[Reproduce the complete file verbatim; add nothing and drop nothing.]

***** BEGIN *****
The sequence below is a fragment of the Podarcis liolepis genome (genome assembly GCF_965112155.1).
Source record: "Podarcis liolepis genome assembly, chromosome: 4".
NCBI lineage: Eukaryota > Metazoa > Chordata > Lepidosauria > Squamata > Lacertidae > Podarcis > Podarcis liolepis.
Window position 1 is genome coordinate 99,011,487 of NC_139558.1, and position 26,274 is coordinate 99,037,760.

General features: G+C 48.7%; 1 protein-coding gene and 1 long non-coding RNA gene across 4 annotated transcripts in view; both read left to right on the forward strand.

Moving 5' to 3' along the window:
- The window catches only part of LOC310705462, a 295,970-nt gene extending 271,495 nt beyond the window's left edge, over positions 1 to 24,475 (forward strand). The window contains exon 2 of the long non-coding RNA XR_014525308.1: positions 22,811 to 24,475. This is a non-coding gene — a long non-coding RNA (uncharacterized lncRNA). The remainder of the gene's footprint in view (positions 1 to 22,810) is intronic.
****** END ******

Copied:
The sequence below is a fragment of the Podarcis liolepis genome (genome assembly GCF_965112155.1).
Source record: "Podarcis liolepis genome assembly, chromosome: 4".
NCBI lineage: Eukaryota > Metazoa > Chordata > Lepidosauria > Squamata > Lacertidae > Podarcis > Podarcis liolepis.
Window position 1 is genome coordinate 99,011,487 of NC_139558.1, and position 26,274 is coordinate 99,037,760.

General features: G+C 48.7%; 1 protein-coding gene and 1 long non-coding RNA gene across 4 annotated transcripts in view; both read left to right on the forward strand.

Moving 5' to 3' along the window:
- The window catches only part of LOC310705462, a 295,970-nt gene extending 271,495 nt beyond the window's left edge, over positions 1 to 24,475 (forward strand). The window contains exon 2 of the long non-coding RNA XR_014525308.1: positions 22,811 to 24,475. This is a non-coding gene — a long non-coding RNA (uncharacterized lncRNA). The remainder of the gene's footprint in view (positions 1 to 22,810) is intronic.